Therefore, I believe €2.47 to be a conservative number. If Spazio were to sell all of its holdings at a 14% discount to valuation, I estimate NAV would be close to €5.00.
The euro zone recession, debt crisis, and troubled banks in Italy have all cast a cloud over real estate transactions in Italy. There is, however, reason to believe the situation is improving.
As has been widely reported, the euro zone is exiting its protracted recession. Furthermore, not only have there been many media reports of investment funds taking an interest in European real estate, but the Italian government has taken steps to make foreign investment in real estate easier (see: http://destinazioneitalia.gov.it/english/)
Given that around 20% of TCF’s current portfolio is either in Tamar shares or cash (if Tamar has been liquidated), at the current price of 59p an investor in TCF is effectively buying Spazio for only €1.20 per Spazio share.
This is an 83% discount to Spazio’s NAV of €6.97 per share, or a 52% discount to the €2.47 at which Spazio is marked on TCF’s balance sheet.
In any case, I believe buying TCF at current levels affords an investor a very wide margin of safety and the potential for attractive returns. Assuming it takes three full years to liquidate Spazio, if we only get €2.47 per Spazio share, the IRR is ~22% (assuming a Feb 2014 distribution of the excess cash at TCF). Assuming a recovery of €5 per Spazio share raises the IRR to 53%.
- A massive euro devaluation relative to the pound would lower the value of Spazio to TCF, since TCF is quoted in pounds but Spazio owns assets valued in euro.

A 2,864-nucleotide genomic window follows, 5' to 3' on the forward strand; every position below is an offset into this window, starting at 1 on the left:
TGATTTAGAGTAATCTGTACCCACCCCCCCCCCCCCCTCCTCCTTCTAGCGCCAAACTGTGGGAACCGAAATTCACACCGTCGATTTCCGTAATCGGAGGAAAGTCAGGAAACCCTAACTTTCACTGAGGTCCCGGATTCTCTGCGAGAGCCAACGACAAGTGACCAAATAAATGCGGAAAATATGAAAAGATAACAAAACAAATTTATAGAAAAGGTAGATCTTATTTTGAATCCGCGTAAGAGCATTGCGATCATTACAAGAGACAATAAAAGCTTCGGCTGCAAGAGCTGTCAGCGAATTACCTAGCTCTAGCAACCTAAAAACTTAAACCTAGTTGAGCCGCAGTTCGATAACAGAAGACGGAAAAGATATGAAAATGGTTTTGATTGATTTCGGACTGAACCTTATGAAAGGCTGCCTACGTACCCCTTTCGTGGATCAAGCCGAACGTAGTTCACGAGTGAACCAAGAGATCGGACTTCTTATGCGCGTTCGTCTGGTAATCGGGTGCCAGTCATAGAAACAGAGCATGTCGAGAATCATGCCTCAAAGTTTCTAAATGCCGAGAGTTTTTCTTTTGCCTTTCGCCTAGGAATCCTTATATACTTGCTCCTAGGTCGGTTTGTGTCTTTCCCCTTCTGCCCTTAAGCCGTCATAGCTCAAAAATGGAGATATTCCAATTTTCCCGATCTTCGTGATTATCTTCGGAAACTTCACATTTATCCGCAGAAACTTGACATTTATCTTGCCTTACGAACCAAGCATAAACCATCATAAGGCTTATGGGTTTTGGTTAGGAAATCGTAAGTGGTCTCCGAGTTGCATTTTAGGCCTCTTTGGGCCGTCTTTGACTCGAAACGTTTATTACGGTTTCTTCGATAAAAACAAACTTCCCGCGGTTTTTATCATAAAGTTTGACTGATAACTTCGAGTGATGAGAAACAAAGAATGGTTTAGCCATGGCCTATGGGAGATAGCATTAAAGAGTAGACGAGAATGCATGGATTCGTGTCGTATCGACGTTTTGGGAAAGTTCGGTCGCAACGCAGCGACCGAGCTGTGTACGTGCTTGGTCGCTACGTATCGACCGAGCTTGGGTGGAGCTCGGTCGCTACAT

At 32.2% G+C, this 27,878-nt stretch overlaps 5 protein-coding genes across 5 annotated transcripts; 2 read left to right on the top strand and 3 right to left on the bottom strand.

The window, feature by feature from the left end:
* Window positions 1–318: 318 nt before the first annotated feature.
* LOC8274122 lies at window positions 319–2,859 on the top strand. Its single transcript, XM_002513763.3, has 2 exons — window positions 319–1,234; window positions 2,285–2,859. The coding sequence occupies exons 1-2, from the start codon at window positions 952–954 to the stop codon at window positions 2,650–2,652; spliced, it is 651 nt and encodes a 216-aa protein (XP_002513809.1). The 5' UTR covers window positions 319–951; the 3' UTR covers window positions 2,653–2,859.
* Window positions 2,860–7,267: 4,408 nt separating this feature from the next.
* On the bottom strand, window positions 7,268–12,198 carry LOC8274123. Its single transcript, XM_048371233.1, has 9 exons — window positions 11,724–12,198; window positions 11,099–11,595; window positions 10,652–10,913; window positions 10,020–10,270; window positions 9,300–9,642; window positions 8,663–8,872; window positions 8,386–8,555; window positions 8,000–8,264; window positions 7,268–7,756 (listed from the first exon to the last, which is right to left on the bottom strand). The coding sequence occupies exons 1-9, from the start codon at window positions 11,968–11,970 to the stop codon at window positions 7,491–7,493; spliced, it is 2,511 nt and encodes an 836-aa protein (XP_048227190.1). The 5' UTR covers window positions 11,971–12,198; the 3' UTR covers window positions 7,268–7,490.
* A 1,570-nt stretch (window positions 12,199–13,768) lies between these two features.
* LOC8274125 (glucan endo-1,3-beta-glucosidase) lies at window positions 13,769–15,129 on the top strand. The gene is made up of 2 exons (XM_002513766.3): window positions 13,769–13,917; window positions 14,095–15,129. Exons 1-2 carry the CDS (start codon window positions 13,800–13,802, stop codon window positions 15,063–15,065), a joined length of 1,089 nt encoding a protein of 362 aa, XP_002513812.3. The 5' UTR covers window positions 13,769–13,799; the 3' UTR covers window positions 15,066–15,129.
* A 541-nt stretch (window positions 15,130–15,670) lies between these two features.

- The usual euro zone risks – more recession, banking crises, political instability in Italy, a return to the lira, etc.
- Portogruaro and the jumbo loan have cross collateralization provisions, so a default in either would presumably drag down the entire portfolio; however given the low LTV I believe the manager would be able to sell properties, even if at significant discounts, before this ever happened.
- Spazio has pending issues with Italian tax authorities; these are explained in the Spazio and TCF financials and in many ways are already priced in. Management seems to think that it is unlikely that the Italian government will prevail, however.
Opportunities & Catalysts
- As Spazio’s leases mature, there is an opportunity to convert low yielding warehouses into higher and better use real estate. It would not be unreasonable to imagine an institution with a long-term horizon being in a position to make such an investment, particularly since Spazio’s size would allow a good chunk of capital to be put to work. If this happens, there could potentially be upside to the reported NAV of €6.97.
- Italy improves its attractiveness to foreign investment and/or elects a government capable of making needed reforms.
- Sentiment towards Italian real estate improves.
- Euro / Italian banks recapitalize and start lending again.